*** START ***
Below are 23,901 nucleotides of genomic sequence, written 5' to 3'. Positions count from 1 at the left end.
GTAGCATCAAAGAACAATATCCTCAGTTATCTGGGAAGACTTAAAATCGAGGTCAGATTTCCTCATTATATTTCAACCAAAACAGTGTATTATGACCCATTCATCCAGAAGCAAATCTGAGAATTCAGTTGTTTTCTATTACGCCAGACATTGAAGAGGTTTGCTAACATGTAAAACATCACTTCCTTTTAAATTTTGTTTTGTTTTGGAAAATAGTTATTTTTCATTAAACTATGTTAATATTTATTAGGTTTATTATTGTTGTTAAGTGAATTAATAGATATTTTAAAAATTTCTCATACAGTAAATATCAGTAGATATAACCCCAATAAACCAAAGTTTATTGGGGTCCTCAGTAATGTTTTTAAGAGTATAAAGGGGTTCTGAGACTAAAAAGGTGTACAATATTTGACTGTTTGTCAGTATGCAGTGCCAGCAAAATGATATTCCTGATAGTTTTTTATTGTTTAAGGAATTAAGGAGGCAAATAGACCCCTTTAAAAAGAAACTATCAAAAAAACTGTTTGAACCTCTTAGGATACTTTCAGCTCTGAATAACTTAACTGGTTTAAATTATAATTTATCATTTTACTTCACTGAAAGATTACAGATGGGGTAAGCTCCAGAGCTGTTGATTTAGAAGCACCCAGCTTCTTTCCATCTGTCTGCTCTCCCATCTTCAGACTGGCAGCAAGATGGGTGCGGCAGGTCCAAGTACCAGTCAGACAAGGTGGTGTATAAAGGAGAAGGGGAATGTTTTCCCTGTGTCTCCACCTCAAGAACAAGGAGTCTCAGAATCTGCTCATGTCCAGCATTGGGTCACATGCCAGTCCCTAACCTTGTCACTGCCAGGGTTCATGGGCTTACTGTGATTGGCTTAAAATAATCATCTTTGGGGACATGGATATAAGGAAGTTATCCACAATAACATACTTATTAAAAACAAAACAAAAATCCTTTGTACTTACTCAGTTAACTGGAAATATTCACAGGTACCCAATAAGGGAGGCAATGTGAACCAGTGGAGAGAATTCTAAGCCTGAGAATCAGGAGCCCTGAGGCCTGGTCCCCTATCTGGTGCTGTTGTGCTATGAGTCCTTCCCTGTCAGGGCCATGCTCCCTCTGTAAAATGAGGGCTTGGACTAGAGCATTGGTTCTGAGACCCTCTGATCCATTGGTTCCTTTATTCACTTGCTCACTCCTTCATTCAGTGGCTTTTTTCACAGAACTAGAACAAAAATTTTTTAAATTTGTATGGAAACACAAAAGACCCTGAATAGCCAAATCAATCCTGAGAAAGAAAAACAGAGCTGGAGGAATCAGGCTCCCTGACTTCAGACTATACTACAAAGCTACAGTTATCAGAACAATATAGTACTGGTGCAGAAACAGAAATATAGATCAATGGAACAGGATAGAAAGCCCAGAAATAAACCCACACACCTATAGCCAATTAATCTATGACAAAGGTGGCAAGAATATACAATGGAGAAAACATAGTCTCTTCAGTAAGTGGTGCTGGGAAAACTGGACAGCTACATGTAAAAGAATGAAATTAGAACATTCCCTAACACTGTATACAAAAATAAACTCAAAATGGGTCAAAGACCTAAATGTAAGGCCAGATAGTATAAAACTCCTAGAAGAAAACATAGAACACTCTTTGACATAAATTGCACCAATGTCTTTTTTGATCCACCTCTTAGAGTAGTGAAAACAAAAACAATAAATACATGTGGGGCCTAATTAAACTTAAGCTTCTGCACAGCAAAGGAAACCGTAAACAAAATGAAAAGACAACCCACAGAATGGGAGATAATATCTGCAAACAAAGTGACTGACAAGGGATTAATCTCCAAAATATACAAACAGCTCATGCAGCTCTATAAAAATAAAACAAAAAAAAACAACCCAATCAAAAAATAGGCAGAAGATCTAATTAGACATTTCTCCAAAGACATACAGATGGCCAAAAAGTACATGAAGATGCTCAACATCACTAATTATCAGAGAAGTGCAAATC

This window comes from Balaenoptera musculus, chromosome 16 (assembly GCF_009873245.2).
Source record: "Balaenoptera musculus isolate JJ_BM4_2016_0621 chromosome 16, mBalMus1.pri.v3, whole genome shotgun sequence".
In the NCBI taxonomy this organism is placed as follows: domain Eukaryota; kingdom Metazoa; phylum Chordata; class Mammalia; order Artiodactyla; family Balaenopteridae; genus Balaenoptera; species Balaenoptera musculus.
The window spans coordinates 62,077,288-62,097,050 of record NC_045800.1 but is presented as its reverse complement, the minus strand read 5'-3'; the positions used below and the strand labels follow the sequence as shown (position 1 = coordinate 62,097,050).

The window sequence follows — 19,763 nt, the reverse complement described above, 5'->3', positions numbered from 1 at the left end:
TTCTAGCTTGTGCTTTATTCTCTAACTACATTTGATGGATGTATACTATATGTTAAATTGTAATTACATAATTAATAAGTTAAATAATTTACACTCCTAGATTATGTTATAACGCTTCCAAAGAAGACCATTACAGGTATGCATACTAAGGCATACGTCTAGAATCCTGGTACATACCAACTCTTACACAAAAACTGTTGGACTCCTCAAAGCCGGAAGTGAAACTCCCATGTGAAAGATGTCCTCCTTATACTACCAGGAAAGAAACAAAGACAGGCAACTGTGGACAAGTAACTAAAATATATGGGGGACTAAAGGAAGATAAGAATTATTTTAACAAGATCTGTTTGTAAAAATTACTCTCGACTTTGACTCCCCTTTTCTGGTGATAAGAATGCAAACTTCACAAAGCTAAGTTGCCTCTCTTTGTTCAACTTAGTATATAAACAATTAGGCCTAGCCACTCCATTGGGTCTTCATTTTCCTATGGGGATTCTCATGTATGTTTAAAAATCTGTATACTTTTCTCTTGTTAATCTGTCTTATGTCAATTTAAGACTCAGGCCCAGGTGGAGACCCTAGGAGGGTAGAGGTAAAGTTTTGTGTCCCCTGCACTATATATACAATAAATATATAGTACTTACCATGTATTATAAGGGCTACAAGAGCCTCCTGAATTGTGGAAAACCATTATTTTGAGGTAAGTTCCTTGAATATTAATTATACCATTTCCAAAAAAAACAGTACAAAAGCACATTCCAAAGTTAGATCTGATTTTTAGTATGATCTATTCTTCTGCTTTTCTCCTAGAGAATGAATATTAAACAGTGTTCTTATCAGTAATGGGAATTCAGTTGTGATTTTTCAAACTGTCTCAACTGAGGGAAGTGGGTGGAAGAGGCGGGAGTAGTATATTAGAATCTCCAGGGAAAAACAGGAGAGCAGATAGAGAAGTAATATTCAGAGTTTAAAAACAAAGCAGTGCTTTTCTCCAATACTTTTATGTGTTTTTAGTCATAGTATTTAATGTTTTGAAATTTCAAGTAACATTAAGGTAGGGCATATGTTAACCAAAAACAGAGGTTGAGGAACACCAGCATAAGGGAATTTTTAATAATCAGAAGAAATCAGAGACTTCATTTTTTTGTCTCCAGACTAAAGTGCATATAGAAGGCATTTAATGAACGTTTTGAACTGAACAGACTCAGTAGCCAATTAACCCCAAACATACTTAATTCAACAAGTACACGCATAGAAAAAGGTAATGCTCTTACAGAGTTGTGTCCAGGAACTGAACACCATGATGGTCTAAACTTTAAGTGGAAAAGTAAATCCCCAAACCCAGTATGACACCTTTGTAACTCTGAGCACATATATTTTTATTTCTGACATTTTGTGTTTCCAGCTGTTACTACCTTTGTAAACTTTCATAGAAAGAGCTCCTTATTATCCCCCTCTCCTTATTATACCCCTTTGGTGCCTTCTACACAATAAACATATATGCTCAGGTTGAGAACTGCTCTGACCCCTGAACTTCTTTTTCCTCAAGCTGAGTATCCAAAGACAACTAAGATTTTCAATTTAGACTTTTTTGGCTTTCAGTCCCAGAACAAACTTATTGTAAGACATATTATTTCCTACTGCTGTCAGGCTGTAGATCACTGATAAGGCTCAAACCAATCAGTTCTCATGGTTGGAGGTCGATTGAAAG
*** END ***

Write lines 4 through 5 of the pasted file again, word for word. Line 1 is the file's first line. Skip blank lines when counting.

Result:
Source record: "Balaenoptera musculus isolate JJ_BM4_2016_0621 chromosome 16, mBalMus1.pri.v3, whole genome shotgun sequence".
In the NCBI taxonomy this organism is placed as follows: domain Eukaryota; kingdom Metazoa; phylum Chordata; class Mammalia; order Artiodactyla; family Balaenopteridae; genus Balaenoptera; species Balaenoptera musculus.